It’s a matchup that we’ve been anticipating for years, and it’s finally here. Wisconsin-Notre Dame at Soldier Field. What a sight it will be. Wisconsin comes into the game 1-1 and off of a bye, looking for a huge win to bolster their resume. Notre Dame comes in 3-0 looking to prove their they are a legit player in the College Football Playoff runnings once again.
This will be a huge victory for both sides, so what does Wisconsin need to do to make sure they are the ones that bring home a victory? Let’s take a look.
On the two-hour drive down to Soldier Field, I’ll have Queen’s “Under Pressure” going on the stereo to try and manifest some Wisconsin sacks in this contest. Really though, getting pressure will be a huge key in this matchup. Notre Dame comes into this game 3-0, but they’ve been incredibly unsuccessful upfront.
Through three games the Fighting Irish have struggled to protect quarterback Jack Coan, allowing 4.7 sacks per game. That mark ranks No. 122 in the nation, which is highly unusual for a program that generally churns out incredibly impressive offensive lines on a yearly basis.
One might think these numbers are inflated by going against some dominating fronts but that has not been the case thus far. In Week 2, Toledo gave Notre Dame a scare, and in that contest the Irish gave up six sacks to the Rocket's defensive line. The following week, Toledo hosted Colorado State and did not register a single sack! Last week, Notre Dame allowed four sacks against Purdue. The week before, Purdue didn’t register a single sack against UCONN, the worst team in college football.
The fronts they are going against are nowhere near what Wisconsin has in terms of talent. If the Badgers want to win this game they have to continually exploit this struggling offensive line and get to Jack Coan early and often.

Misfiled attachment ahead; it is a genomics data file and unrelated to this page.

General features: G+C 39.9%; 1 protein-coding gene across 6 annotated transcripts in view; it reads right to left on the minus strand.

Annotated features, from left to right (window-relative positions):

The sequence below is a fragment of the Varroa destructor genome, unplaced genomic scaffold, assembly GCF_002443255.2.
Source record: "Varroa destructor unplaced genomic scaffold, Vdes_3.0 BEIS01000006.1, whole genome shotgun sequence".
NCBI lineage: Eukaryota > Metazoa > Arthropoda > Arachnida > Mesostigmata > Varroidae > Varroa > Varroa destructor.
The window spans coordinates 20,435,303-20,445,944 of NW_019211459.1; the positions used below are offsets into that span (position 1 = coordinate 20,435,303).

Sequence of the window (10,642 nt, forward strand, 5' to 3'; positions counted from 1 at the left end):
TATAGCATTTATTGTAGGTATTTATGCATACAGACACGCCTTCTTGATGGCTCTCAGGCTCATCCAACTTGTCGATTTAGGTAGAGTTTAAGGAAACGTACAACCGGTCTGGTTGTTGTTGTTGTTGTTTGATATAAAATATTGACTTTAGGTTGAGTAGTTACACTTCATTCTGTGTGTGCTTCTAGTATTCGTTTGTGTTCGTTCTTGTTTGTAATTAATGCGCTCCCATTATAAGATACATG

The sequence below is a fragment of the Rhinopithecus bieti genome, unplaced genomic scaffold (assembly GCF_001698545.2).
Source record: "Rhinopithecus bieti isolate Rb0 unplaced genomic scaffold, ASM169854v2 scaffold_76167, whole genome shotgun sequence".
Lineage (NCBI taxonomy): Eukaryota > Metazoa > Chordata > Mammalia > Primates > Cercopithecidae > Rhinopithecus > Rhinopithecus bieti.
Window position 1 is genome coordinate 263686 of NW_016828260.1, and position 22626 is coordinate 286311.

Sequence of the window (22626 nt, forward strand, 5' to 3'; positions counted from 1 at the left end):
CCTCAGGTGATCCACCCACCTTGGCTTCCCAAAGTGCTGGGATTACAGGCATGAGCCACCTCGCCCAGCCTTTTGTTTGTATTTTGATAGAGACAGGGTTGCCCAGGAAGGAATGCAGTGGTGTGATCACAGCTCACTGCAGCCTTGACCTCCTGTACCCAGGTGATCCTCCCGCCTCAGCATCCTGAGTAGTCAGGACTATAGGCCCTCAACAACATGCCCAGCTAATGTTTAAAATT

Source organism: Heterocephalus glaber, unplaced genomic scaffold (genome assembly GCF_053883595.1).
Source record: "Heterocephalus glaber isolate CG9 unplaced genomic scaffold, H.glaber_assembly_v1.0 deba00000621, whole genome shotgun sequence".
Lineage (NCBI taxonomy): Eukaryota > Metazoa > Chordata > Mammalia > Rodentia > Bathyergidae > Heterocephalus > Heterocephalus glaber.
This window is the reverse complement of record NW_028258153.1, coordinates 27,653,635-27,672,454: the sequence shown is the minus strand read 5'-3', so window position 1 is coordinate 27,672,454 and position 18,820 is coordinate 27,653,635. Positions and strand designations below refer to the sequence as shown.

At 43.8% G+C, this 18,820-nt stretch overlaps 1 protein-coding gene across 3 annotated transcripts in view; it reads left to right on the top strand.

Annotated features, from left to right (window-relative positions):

Win on third down
Oftentimes these types of games come down to a few key areas. Line play on both sides of the ball is usually one of them, and winning on third down is another big one. Coming into this game Wisconsin has been great about getting off the field defensively on third down. The Badgers are allowing a 3rd down conversion percentage of just 20.83, which is No. 4 in the nation.
Offensively though, Wisconsin is converting just 35% of their third downs which ranks No. 85 in the nation. Not a place you want to be. On the other sideline, Notre Dame is allowing third-down conversions 36% of the time defensively and converting just 37% of their third downs offensively, which ranks No. 72 in the nation.
Overall, neither offense has been particularly great at keeping the chains moving, but something will have to give here. Last week, winning on third down really seemed to be the difference for the Irish. Purdue won the time-of-possession battle, while only rushing for 57 yards, but the Irish ability to hold Purdue to just 4-of-16 on third-down conversions stalled multiple chances for the Boilermakers. If Wisconsin wants to come away with a victory, they’ll need to win the battle of third-down on not just one, but both sides of the football.
So far we’ve seen a very traditional style of play for Wisconsin. Keep it on the ground and melt the clock off the scoreboard. That style is fine if you’re converting third downs, and getting stops, but another phase of that is trying to play ahead or within a small margin.
So far, based on tempo, I am not sure Wisconsin is built to come from behind. Maybe that changes if I see it, but so far I have not.
Wisconsin will be in much better shape if they can get a lead here early, and put the pressure on Notre Dame to play from behind. The Irish have been down in some moments this year, but not often. I would like to see how this team plays when they have to come back from a score or two.
Coan is a good quarterback, but we’ve seen in his time at Wisconsin that playing from behind doesn’t work well. Neither side has the explosiveness to do so. I think it’s imperative that Wisconsin get an early lead and try to win this game via the vice grip and slowly backing the Irish into a corner. Neither team is suited to play from behind, so I think this will be a big key in this type of environment where nerves and jitters will certainly be a factor.